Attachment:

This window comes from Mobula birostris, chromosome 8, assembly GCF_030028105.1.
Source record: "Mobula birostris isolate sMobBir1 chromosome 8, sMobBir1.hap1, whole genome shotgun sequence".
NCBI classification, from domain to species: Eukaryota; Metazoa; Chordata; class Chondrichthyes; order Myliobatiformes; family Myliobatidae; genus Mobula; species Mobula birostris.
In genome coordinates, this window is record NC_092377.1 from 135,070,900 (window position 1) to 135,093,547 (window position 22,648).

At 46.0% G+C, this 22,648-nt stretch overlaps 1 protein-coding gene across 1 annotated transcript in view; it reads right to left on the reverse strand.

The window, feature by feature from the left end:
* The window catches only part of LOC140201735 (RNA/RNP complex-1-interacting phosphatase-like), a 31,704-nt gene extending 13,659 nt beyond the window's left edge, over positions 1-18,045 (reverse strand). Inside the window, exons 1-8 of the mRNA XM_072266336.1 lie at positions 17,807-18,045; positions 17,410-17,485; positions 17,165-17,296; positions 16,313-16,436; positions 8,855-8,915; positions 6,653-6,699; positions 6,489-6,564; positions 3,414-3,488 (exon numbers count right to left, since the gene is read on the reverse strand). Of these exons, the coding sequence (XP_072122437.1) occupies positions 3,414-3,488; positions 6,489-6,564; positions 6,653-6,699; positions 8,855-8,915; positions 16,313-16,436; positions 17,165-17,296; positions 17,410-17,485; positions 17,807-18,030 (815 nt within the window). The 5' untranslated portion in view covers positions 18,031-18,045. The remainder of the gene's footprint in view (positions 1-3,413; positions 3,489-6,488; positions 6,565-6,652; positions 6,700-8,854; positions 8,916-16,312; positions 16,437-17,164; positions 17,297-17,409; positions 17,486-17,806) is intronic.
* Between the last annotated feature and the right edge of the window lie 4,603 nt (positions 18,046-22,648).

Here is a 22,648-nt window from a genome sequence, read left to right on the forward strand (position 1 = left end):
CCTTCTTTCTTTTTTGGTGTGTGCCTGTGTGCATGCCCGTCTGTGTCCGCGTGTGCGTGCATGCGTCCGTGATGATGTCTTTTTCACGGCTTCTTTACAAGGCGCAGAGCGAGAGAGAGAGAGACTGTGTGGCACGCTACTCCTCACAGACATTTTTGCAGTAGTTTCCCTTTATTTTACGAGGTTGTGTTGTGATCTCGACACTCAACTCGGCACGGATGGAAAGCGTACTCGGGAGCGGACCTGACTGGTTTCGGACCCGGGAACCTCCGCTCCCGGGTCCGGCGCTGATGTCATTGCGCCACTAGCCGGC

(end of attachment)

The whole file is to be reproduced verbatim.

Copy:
This window comes from Mobula birostris, chromosome 8, assembly GCF_030028105.1.
Source record: "Mobula birostris isolate sMobBir1 chromosome 8, sMobBir1.hap1, whole genome shotgun sequence".
NCBI classification, from domain to species: Eukaryota; Metazoa; Chordata; class Chondrichthyes; order Myliobatiformes; family Myliobatidae; genus Mobula; species Mobula birostris.
In genome coordinates, this window is record NC_092377.1 from 135,070,900 (window position 1) to 135,093,547 (window position 22,648).

At 46.0% G+C, this 22,648-nt stretch overlaps 1 protein-coding gene across 1 annotated transcript in view; it reads right to left on the reverse strand.

The window, feature by feature from the left end:
* The window catches only part of LOC140201735 (RNA/RNP complex-1-interacting phosphatase-like), a 31,704-nt gene extending 13,659 nt beyond the window's left edge, over positions 1-18,045 (reverse strand). Inside the window, exons 1-8 of the mRNA XM_072266336.1 lie at positions 17,807-18,045; positions 17,410-17,485; positions 17,165-17,296; positions 16,313-16,436; positions 8,855-8,915; positions 6,653-6,699; positions 6,489-6,564; positions 3,414-3,488 (exon numbers count right to left, since the gene is read on the reverse strand). Of these exons, the coding sequence (XP_072122437.1) occupies positions 3,414-3,488; positions 6,489-6,564; positions 6,653-6,699; positions 8,855-8,915; positions 16,313-16,436; positions 17,165-17,296; positions 17,410-17,485; positions 17,807-18,030 (815 nt within the window). The 5' untranslated portion in view covers positions 18,031-18,045. The remainder of the gene's footprint in view (positions 1-3,413; positions 3,489-6,488; positions 6,565-6,652; positions 6,700-8,854; positions 8,916-16,312; positions 16,437-17,164; positions 17,297-17,409; positions 17,486-17,806) is intronic.
* Between the last annotated feature and the right edge of the window lie 4,603 nt (positions 18,046-22,648).

Here is a 22,648-nt window from a genome sequence, read left to right on the forward strand (position 1 = left end):
CCTTCTTTCTTTTTTGGTGTGTGCCTGTGTGCATGCCCGTCTGTGTCCGCGTGTGCGTGCATGCGTCCGTGATGATGTCTTTTTCACGGCTTCTTTACAAGGCGCAGAGCGAGAGAGAGAGAGACTGTGTGGCACGCTACTCCTCACAGACATTTTTGCAGTAGTTTCCCTTTATTTTACGAGGTTGTGTTGTGATCTCGACACTCAACTCGGCACGGATGGAAAGCGTACTCGGGAGCGGACCTGACTGGTTTCGGACCCGGGAACCTCCGCTCCCGGGTCCGGCGCTGATGTCATTGCGCCACTAGCCGGC